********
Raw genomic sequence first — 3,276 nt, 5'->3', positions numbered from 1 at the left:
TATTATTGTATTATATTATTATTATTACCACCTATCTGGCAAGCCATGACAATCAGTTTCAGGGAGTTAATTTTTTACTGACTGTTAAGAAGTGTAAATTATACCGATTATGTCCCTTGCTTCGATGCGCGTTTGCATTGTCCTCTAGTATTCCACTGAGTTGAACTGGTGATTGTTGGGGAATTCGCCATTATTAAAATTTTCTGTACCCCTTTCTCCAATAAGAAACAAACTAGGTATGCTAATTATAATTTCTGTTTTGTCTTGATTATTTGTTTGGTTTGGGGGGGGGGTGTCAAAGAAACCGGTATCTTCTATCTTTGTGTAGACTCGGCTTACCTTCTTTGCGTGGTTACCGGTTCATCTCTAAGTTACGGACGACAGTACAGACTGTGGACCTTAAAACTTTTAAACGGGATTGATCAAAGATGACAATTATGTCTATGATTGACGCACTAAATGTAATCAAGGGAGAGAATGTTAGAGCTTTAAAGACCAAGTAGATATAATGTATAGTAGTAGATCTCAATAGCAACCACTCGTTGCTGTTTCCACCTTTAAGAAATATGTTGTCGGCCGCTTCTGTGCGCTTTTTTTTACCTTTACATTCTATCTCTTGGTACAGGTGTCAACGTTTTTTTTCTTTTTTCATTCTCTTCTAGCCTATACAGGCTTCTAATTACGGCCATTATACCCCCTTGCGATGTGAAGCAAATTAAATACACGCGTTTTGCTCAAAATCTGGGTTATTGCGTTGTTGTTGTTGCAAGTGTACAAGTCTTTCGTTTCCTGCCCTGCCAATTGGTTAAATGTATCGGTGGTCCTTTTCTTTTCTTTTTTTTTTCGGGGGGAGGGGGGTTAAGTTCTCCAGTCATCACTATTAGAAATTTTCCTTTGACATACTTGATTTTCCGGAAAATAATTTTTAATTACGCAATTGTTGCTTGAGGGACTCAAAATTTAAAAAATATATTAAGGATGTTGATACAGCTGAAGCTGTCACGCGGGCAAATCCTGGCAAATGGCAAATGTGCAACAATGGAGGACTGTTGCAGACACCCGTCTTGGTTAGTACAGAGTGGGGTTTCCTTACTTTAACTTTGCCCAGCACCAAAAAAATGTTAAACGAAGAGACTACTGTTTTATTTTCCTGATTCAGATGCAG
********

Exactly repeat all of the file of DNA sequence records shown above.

Raw genomic sequence first — 3,276 nt, 5'->3', positions numbered from 1 at the left:
TATTATTGTATTATATTATTATTATTACCACCTATCTGGCAAGCCATGACAATCAGTTTCAGGGAGTTAATTTTTTACTGACTGTTAAGAAGTGTAAATTATACCGATTATGTCCCTTGCTTCGATGCGCGTTTGCATTGTCCTCTAGTATTCCACTGAGTTGAACTGGTGATTGTTGGGGAATTCGCCATTATTAAAATTTTCTGTACCCCTTTCTCCAATAAGAAACAAACTAGGTATGCTAATTATAATTTCTGTTTTGTCTTGATTATTTGTTTGGTTTGGGGGGGGGGTGTCAAAGAAACCGGTATCTTCTATCTTTGTGTAGACTCGGCTTACCTTCTTTGCGTGGTTACCGGTTCATCTCTAAGTTACGGACGACAGTACAGACTGTGGACCTTAAAACTTTTAAACGGGATTGATCAAAGATGACAATTATGTCTATGATTGACGCACTAAATGTAATCAAGGGAGAGAATGTTAGAGCTTTAAAGACCAAGTAGATATAATGTATAGTAGTAGATCTCAATAGCAACCACTCGTTGCTGTTTCCACCTTTAAGAAATATGTTGTCGGCCGCTTCTGTGCGCTTTTTTTTACCTTTACATTCTATCTCTTGGTACAGGTGTCAACGTTTTTTTTCTTTTTTCATTCTCTTCTAGCCTATACAGGCTTCTAATTACGGCCATTATACCCCCTTGCGATGTGAAGCAAATTAAATACACGCGTTTTGCTCAAAATCTGGGTTATTGCGTTGTTGTTGTTGCAAGTGTACAAGTCTTTCGTTTCCTGCCCTGCCAATTGGTTAAATGTATCGGTGGTCCTTTTCTTTTCTTTTTTTTTTCGGGGGGAGGGGGGTTAAGTTCTCCAGTCATCACTATTAGAAATTTTCCTTTGACATACTTGATTTTCCGGAAAATAATTTTTAATTACGCAATTGTTGCTTGAGGGACTCAAAATTTAAAAAATATATTAAGGATGTTGATACAGCTGAAGCTGTCACGCGGGCAAATCCTGGCAAATGGCAAATGTGCAACAATGGAGGACTGTTGCAGACACCCGTCTTGGTTAGTACAGAGTGGGGTTTCCTTACTTTAACTTTGCCCAGCACCAAAAAAATGTTAAACGAAGAGACTACTGTTTTATTTTCCTGATTCAGATGCAG